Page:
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Twisted Wedge| Twisted Pod| Twisted Arch, Wrought iron, 1996. Secrest refines and manipulates metal to create intuitive shapes that comment on the clash of old and new technologies, industrial processes and the refinement of raw materials from one form to another. These wrought iron sculptures, mounted together on a single base, use the process of forging and shaping to create three related forms.

18 Rudy Autio

Grizz, Cast bronze, 1968. This 5,000-pound bronze was a project of the UM Foundation, and represents the traditional symbol of the University of Montana. Autio was the founder of the UM ceramics department, and served as head of the department and professor for twenty-eight years. Autio completed a series of ceramic and plaster maquettes before scaling these up to the final work. The sculpture was placed prominently at the head of the Oval on “Grizzly Circle”and dedicated during Homecoming 1969.

15 Michael


Paleozoic I, Ceramic, 1990. Osborne is a UM alumnus. The completion of this Campus Art Award outdoor sculpture commission coincided with Osborne’s MFA thesis exhibition Cathedrals. This sculpture refers to geological changes impacted by environmental factors such as wind and rain over time. Osborne’s intention was that the opening near the top of the sculpture be used as an oculus. It lines up with the face of the clock on Main Hall, evoking a sundial and the passage of time.

Constellation, Ceramic tile and bronze mural, 2000. This work was commissioned under the Montana Arts Council’s Percent for Art Program. Warnock, a professor at the University of Idaho in Pocatello, and Delgado, a studio artist based in Los Angeles, have collaborated to create several murals. This one integrates Warnock’s cut bronze with Delgado’s airbrush over silkscreen glazed tiles to reflect both artists’ interests in communitybased public art.


23 Robert Gehrke

Flight Column, Cor-Ten steel, 1996. This work was commissioned for the Gallagher Business Building under the Montana Arts Council’s Percent for Art Program. This use of a pillar to celebrate a political or military victory hearkens back to Roman triumphal columns. Instead of commemorating public events, this sculpture is a monument to the natural world, calling the viewer’s attention to the sky, birds and flight.

Persistence, Brushed stainless steel, 1976. Waddell is a Montana native from Laurel. While he is best known for paintings with thick impasto surfaces depicting ranch scenes, he also created a group of distinct metal sculptures while on the UM School of Art faculty from 1968 to 1976. During this time he lived in Arlee and created a series of minimalist-influenced polished steel sculptures.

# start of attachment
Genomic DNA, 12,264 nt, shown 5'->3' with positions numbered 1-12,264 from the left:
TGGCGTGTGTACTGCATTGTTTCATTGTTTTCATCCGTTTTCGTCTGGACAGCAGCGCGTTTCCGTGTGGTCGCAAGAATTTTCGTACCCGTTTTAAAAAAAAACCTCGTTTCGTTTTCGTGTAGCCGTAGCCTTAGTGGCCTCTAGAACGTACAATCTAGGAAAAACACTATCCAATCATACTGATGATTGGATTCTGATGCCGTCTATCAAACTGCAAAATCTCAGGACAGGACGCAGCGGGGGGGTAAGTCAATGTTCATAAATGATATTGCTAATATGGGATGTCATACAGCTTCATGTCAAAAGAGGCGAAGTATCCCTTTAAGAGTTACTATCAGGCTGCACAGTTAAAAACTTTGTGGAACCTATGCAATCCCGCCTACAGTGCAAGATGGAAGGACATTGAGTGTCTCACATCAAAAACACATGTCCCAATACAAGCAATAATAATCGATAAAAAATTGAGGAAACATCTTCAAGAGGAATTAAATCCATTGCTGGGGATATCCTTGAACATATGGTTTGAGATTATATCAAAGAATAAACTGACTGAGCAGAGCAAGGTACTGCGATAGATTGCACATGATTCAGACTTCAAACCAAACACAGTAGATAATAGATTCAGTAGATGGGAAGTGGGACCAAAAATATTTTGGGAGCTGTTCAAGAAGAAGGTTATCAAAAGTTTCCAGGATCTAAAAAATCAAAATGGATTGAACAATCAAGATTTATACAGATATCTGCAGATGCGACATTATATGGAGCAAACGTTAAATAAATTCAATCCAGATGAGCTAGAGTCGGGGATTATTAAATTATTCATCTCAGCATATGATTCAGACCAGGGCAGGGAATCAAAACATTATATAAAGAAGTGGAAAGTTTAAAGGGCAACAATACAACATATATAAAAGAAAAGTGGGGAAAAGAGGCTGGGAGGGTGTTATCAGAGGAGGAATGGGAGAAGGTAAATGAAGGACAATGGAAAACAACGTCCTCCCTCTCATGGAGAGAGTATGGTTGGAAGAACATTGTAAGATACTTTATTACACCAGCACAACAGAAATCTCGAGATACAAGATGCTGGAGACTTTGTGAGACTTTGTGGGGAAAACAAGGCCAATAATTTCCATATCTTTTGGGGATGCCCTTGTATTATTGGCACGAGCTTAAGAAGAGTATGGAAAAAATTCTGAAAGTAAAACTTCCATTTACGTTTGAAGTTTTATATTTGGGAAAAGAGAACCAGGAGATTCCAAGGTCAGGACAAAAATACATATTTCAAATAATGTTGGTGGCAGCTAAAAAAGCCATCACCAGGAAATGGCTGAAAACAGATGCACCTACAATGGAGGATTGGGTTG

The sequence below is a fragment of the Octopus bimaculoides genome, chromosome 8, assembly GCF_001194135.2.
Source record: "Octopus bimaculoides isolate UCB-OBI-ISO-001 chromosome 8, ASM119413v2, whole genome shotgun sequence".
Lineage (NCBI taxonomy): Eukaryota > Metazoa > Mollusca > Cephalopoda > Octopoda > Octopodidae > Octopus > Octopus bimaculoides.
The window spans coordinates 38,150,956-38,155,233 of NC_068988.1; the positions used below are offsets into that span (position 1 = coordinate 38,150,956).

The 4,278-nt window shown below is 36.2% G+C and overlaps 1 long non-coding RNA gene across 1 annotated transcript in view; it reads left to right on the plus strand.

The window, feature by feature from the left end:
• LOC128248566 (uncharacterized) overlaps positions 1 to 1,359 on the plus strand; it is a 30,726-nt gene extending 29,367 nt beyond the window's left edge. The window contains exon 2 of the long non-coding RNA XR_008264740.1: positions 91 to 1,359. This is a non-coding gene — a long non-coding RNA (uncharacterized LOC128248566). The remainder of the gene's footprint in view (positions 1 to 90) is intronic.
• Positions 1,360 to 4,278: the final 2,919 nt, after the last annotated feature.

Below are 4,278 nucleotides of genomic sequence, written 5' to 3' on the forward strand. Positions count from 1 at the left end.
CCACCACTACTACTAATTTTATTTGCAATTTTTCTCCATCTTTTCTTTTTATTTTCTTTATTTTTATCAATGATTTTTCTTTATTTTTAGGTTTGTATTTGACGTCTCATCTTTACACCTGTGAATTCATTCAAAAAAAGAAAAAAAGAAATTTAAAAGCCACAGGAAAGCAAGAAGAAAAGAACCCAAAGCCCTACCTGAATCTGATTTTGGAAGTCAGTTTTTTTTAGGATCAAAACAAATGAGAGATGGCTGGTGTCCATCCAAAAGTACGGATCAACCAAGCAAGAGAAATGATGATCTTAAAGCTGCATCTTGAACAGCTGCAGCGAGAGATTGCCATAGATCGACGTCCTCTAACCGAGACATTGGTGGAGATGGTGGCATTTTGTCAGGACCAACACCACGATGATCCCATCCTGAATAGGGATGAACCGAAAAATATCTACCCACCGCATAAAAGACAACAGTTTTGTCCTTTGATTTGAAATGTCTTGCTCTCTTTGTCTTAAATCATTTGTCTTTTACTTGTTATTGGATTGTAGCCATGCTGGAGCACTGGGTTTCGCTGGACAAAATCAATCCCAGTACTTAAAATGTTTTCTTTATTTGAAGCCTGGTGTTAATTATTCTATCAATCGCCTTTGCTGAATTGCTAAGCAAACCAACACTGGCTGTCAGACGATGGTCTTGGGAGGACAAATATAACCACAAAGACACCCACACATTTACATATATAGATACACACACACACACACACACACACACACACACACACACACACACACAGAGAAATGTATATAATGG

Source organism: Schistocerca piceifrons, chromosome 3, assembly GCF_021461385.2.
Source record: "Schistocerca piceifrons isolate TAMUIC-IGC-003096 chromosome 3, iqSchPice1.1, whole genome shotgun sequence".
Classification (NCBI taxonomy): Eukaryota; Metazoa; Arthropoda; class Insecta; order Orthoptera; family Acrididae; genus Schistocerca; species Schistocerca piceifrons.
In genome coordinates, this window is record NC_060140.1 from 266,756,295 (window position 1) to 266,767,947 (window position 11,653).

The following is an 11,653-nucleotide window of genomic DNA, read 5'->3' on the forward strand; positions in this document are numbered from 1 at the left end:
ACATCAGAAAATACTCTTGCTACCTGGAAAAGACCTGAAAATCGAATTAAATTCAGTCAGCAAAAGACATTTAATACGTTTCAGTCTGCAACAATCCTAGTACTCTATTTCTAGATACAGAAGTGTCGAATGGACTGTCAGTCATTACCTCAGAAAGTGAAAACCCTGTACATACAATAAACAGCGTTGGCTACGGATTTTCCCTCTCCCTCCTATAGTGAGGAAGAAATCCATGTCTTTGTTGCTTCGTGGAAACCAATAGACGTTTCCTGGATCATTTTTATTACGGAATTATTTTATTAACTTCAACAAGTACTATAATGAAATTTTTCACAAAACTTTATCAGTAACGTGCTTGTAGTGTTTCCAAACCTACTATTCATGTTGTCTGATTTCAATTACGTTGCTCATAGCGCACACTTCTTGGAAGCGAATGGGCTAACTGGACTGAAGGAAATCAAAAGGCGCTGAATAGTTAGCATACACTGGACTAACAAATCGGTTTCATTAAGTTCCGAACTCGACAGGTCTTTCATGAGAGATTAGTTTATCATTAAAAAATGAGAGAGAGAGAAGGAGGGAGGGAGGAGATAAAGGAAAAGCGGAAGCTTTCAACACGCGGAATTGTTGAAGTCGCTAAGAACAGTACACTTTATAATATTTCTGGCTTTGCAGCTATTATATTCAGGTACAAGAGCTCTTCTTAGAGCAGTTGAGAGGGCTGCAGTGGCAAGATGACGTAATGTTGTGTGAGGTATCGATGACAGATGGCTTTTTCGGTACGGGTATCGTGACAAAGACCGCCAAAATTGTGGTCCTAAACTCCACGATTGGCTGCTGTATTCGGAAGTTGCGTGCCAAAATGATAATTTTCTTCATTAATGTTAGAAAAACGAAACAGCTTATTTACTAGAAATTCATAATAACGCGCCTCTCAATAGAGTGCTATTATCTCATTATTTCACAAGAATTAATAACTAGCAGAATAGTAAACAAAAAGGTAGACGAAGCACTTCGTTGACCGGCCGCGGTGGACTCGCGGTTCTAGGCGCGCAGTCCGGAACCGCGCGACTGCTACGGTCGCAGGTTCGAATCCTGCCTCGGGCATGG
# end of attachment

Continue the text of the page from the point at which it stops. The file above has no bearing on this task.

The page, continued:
44 Terrence J. Maureen and Mike Mansfield, Cast bronze, 1999. This work was commissioned by UM alumni Magnus and Velma Aasheim. Murphy reflected that the qualities of, “honor and integrity [will] guide my depiction of Mike Mansfield. From my personal remembrance of this man and his works on behalf of the people of the State of Montana and the people of the United States, the word honorable is the depiction in bronze I envision. It [is] my desire to depict Maureen Mansfield in a loving manner on a level of partnership with her husband…Mike credited her with all the success that he achieved, especially in his political career.”

lindsay mccoy

Elements of Life, Ceramic Tile Mural, 2001. This work was commissioned under the Montana Arts Council’s Percent for Art Program. McCoy uses abstract, diagrammatic forms to suggest DNA, cellular parts and atomic structures at a microscopic level.

22 Theodore waddell


Warnock & 41 Douglas Roberto Delgado


49 David Secrest

Humus, Wrought iron, 1996. Secrest works in welded steel, wrought iron and sand cast bronze. He describes his process as where “the practical meets the esoteric.” He develops forms from his subconscious and experiments with the structure of metal to create patterned surfaces. In 1996, Secrest completed a series of commissions across the UM campus referencing natural and industrial processes. With Humus, his intention was to create a work that would accumulate dirt, leaves and pine needles to appear as part of the earth. In soil science, humus refers to organic matter that has reached a point of stability, where it will not further decompose.

Guide to Missoula’s Public Art v


Missoula Public Arts Guide 2016